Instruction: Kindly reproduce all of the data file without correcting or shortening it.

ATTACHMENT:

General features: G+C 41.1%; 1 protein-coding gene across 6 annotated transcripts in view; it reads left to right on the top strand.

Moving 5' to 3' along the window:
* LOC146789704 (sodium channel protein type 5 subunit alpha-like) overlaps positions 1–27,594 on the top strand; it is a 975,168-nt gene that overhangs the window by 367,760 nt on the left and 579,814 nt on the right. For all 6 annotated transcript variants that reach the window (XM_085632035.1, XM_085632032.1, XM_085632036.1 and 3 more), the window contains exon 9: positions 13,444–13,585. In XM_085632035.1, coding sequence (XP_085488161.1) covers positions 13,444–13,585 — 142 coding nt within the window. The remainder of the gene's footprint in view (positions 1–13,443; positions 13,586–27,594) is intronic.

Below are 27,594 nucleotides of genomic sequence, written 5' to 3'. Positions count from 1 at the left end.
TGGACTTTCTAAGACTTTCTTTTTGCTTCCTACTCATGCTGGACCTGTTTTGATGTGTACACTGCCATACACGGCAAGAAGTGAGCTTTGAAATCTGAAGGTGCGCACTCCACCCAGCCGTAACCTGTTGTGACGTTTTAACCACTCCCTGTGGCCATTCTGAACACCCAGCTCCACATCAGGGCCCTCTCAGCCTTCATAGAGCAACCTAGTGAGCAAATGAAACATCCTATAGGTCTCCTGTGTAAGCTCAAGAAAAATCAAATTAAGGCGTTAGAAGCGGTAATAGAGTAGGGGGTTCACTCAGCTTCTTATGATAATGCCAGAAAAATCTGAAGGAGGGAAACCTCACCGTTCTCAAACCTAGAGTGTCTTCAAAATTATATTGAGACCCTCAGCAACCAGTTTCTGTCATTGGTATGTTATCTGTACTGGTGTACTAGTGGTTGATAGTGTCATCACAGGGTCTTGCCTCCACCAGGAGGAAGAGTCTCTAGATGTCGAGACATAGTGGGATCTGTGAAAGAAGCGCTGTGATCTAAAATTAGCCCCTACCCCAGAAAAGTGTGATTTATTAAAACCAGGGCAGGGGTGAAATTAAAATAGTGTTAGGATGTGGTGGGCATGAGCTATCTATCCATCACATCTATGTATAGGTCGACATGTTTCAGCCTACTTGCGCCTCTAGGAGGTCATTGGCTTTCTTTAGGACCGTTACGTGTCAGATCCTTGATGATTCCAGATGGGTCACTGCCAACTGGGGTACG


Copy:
General features: G+C 41.1%; 1 protein-coding gene across 6 annotated transcripts in view; it reads left to right on the top strand.

Moving 5' to 3' along the window:
* LOC146789704 (sodium channel protein type 5 subunit alpha-like) overlaps positions 1–27,594 on the top strand; it is a 975,168-nt gene that overhangs the window by 367,760 nt on the left and 579,814 nt on the right. For all 6 annotated transcript variants that reach the window (XM_085632035.1, XM_085632032.1, XM_085632036.1 and 3 more), the window contains exon 9: positions 13,444–13,585. In XM_085632035.1, coding sequence (XP_085488161.1) covers positions 13,444–13,585 — 142 coding nt within the window. The remainder of the gene's footprint in view (positions 1–13,443; positions 13,586–27,594) is intronic.

Below are 27,594 nucleotides of genomic sequence, written 5' to 3'. Positions count from 1 at the left end.
TGGACTTTCTAAGACTTTCTTTTTGCTTCCTACTCATGCTGGACCTGTTTTGATGTGTACACTGCCATACACGGCAAGAAGTGAGCTTTGAAATCTGAAGGTGCGCACTCCACCCAGCCGTAACCTGTTGTGACGTTTTAACCACTCCCTGTGGCCATTCTGAACACCCAGCTCCACATCAGGGCCCTCTCAGCCTTCATAGAGCAACCTAGTGAGCAAATGAAACATCCTATAGGTCTCCTGTGTAAGCTCAAGAAAAATCAAATTAAGGCGTTAGAAGCGGTAATAGAGTAGGGGGTTCACTCAGCTTCTTATGATAATGCCAGAAAAATCTGAAGGAGGGAAACCTCACCGTTCTCAAACCTAGAGTGTCTTCAAAATTATATTGAGACCCTCAGCAACCAGTTTCTGTCATTGGTATGTTATCTGTACTGGTGTACTAGTGGTTGATAGTGTCATCACAGGGTCTTGCCTCCACCAGGAGGAAGAGTCTCTAGATGTCGAGACATAGTGGGATCTGTGAAAGAAGCGCTGTGATCTAAAATTAGCCCCTACCCCAGAAAAGTGTGATTTATTAAAACCAGGGCAGGGGTGAAATTAAAATAGTGTTAGGATGTGGTGGGCATGAGCTATCTATCCATCACATCTATGTATAGGTCGACATGTTTCAGCCTACTTGCGCCTCTAGGAGGTCATTGGCTTTCTTTAGGACCGTTACGTGTCAGATCCTTGATGATTCCAGATGGGTCACTGCCAACTGGGGTACG